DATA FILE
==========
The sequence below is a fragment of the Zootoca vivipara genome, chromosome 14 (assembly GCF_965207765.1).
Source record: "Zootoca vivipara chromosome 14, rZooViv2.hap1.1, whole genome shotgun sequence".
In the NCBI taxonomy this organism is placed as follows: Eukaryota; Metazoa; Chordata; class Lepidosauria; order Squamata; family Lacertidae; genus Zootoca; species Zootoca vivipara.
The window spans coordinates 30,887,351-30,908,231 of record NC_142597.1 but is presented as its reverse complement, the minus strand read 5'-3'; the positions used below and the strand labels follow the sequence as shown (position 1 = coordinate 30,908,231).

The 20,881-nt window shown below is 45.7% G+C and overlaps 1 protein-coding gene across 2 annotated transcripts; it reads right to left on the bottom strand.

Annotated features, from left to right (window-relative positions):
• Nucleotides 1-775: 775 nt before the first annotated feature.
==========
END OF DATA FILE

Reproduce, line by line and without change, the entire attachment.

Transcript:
The sequence below is a fragment of the Zootoca vivipara genome, chromosome 14 (assembly GCF_965207765.1).
Source record: "Zootoca vivipara chromosome 14, rZooViv2.hap1.1, whole genome shotgun sequence".
In the NCBI taxonomy this organism is placed as follows: Eukaryota; Metazoa; Chordata; class Lepidosauria; order Squamata; family Lacertidae; genus Zootoca; species Zootoca vivipara.
The window spans coordinates 30,887,351-30,908,231 of record NC_142597.1 but is presented as its reverse complement, the minus strand read 5'-3'; the positions used below and the strand labels follow the sequence as shown (position 1 = coordinate 30,908,231).

The 20,881-nt window shown below is 45.7% G+C and overlaps 1 protein-coding gene across 2 annotated transcripts; it reads right to left on the bottom strand.

Annotated features, from left to right (window-relative positions):
• Nucleotides 1-775: 775 nt before the first annotated feature.